The University of Rochester Medical Center issued the following news release:

Cognitive behavioral therapy for insomnia significantly improved sleep
for patients with chronic neck or back pain and also reduced the extent
to which pain interfered with their daily functioning, according to a
study by University of Rochester Medical Center researchers.

The study, published online by the journal Sleep Medicine, demonstrates
that a behavioral intervention can help patients who already are taking
medications for pain and might be reluctant or unable to take additional
drugs to treat sleep disturbance.

“This therapy made a major difference to these patients,” said Carla R.
Jungquist, F.N.P., Ph.D., of the Medical Center’s Sleep and
Neurophysiology Research Laboratory, who is the lead author of the Sleep
Medicine article.

“We saw very good treatment effects.”

For the study, a nurse therapist delivered the eight weeks of cognitive
behavioral therapy, which included sleep restriction, stimulus control,
sleep hygiene, and one session devoted to discussion of catastrophic
thoughts about the consequences of insomnia.

“This study really shows that this therapy can be delivered successfully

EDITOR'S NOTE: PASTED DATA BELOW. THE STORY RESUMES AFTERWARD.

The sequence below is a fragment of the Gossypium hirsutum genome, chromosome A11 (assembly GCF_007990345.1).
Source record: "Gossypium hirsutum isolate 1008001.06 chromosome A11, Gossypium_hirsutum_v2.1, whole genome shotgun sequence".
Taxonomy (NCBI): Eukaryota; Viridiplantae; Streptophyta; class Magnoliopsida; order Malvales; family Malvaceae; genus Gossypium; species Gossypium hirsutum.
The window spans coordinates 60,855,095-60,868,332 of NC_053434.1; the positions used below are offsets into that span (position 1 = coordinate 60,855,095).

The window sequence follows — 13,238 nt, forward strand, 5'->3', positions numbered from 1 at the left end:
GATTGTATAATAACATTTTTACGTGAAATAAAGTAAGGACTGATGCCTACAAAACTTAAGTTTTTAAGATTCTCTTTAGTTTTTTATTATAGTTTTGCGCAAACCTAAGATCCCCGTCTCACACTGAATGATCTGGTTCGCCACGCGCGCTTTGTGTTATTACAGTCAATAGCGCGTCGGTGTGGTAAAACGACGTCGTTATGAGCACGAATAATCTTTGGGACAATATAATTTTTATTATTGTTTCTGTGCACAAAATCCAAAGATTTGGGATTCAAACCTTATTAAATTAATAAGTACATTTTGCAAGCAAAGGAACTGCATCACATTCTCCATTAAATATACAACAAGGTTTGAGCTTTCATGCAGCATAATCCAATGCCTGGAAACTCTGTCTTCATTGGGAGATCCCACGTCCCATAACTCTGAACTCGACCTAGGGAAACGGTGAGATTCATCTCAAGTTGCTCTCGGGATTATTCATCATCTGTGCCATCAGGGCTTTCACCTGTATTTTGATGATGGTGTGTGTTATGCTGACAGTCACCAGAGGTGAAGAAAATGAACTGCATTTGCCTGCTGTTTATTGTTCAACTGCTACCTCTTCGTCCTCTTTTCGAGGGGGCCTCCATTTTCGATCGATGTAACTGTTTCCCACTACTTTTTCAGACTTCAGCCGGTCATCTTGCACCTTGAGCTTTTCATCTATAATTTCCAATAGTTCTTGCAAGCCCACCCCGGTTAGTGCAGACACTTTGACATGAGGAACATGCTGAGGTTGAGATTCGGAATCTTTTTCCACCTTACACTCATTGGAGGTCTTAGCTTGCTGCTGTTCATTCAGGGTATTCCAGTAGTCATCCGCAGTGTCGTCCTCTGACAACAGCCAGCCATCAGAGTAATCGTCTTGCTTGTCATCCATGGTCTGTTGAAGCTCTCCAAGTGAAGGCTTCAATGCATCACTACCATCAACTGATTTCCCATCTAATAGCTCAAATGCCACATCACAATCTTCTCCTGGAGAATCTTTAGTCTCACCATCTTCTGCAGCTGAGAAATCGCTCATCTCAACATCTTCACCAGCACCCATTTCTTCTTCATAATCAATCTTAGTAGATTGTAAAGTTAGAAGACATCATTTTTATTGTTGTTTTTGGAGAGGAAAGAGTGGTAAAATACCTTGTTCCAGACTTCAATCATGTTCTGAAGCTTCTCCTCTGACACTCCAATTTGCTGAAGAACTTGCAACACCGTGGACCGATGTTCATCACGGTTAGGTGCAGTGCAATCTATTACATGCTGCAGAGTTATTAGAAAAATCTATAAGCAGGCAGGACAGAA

and very effectively by advance practice nurses,” Jungquist said.

“Training nurses in the delivery of this type of therapy will result in
better access for patients. Currently, access to this therapy is limited
as there are few trained therapists and most are psychologists.”

Patients with chronic pain often use sleep as an escape.

They seek sleep when not sleepy, sleep in places other than the bedroom,
and engage in non-sleep behaviors, such as watching television and
resting a painful back, in the bedroom, the researchers report.

Using behavioral therapy instead of adding to their list of medications
is a healthier and safer method of treating sleep disturbance, Jungquist said.

“We establish a structure for the times or hours spent in bed,”
Jungquist explained.

“We focus on a patient’s negative thoughts about sleep and address
unhealthy sleep behavior. We address habits, including use of caffeine
or alcohol. We tell people to do nothing in bed except sleep or sex.”

Twenty-eight patients took part in the study. They were tracked through
detailed sleep diaries. Their pain and mood were measured using several
standard methods throughout the study period.

The patients were followed for six months after treatment. Researchers
expect to report soon on the duration of the effects of the treatment.

The researchers believe that cognitive behavioral therapy is as
effective as other tested treatments for insomnia and chronic pain and,
in some cases, is more effective than other therapies.

The researchers have developed a unique, user-friendly manual that
described each step of every treatment session. It can be used to train
more therapists.

The study, published online this month, was funded by the National
Institute of Nursing Research.